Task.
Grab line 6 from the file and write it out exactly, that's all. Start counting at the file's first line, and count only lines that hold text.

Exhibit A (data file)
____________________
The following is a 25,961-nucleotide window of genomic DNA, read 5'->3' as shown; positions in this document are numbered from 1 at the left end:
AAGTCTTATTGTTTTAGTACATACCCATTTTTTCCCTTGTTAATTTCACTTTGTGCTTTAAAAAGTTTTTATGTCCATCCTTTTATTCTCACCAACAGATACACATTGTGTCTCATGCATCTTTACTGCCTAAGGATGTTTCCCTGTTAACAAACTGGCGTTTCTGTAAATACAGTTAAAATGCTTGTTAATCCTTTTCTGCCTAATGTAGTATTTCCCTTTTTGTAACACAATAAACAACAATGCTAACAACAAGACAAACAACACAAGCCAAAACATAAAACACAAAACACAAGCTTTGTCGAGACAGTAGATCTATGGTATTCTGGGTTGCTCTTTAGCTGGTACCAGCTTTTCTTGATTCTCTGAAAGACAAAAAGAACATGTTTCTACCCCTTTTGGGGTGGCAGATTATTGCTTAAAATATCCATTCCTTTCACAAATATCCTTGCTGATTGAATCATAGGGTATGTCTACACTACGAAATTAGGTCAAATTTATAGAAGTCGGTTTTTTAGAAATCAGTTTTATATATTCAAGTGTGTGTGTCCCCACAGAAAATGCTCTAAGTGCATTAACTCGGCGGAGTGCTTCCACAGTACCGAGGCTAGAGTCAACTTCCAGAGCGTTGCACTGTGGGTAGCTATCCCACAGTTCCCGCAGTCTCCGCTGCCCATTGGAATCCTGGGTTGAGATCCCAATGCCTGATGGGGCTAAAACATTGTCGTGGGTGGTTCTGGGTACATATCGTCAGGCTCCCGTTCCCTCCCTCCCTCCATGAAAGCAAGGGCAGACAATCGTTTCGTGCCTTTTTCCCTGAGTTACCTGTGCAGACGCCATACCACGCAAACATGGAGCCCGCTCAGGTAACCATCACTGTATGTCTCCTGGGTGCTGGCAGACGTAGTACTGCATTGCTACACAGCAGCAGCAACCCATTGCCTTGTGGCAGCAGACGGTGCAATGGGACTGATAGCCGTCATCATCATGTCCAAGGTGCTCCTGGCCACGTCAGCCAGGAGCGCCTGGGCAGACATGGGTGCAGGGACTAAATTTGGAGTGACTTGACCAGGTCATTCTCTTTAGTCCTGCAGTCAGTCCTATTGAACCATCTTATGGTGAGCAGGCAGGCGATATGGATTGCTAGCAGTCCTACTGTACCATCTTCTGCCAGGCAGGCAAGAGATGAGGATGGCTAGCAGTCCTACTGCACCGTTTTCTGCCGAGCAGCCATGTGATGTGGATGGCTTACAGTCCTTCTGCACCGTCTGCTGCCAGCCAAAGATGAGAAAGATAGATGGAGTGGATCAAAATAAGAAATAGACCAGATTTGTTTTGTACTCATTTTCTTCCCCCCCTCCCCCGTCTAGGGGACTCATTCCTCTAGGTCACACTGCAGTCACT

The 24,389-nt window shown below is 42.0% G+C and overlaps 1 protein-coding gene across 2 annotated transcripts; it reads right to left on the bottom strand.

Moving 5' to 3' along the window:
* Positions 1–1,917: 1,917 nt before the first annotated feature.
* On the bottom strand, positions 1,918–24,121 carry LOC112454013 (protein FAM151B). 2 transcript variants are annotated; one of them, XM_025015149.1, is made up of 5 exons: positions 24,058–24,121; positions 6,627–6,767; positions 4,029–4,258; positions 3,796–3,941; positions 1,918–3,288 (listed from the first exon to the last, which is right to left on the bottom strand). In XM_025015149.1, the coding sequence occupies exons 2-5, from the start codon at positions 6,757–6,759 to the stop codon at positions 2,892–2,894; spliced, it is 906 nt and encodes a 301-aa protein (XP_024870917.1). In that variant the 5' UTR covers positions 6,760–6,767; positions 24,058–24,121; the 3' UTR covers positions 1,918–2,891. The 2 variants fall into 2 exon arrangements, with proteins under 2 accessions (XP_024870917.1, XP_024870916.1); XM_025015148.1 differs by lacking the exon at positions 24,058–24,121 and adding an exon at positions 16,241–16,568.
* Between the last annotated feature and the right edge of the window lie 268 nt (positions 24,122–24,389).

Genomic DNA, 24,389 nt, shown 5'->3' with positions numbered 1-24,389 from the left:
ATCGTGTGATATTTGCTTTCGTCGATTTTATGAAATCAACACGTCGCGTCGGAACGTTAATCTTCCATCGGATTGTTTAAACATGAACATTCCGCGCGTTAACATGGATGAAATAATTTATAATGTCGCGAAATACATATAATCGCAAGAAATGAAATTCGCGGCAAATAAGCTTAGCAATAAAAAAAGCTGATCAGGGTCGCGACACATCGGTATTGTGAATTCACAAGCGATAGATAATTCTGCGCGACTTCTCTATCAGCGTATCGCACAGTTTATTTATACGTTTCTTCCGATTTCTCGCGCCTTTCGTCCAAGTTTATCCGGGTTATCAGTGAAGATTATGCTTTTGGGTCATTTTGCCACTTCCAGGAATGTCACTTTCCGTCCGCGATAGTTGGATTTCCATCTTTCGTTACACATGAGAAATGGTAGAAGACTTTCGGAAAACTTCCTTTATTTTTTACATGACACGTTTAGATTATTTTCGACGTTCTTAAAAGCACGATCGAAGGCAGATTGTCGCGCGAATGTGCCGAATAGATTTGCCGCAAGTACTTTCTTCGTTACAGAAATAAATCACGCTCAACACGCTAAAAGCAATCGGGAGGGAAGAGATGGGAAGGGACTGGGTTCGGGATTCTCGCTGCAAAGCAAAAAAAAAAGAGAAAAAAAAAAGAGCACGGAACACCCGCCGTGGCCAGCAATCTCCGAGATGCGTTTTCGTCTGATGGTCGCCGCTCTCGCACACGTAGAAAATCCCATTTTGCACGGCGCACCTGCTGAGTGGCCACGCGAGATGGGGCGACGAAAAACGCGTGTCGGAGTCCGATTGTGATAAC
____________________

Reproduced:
* On the bottom strand, positions 1,918–24,121 carry LOC112454013 (protein FAM151B). 2 transcript variants are annotated; one of them, XM_025015149.1, is made up of 5 exons: positions 24,058–24,121; positions 6,627–6,767; positions 4,029–4,258; positions 3,796–3,941; positions 1,918–3,288 (listed from the first exon to the last, which is right to left on the bottom strand). In XM_025015149.1, the coding sequence occupies exons 2-5, from the start codon at positions 6,757–6,759 to the stop codon at positions 2,892–2,894; spliced, it is 906 nt and encodes a 301-aa protein (XP_024870917.1). In that variant the 5' UTR covers positions 6,760–6,767; positions 24,058–24,121; the 3' UTR covers positions 1,918–2,891. The 2 variants fall into 2 exon arrangements, with proteins under 2 accessions (XP_024870917.1, XP_024870916.1); XM_025015148.1 differs by lacking the exon at positions 24,058–24,121 and adding an exon at positions 16,241–16,568.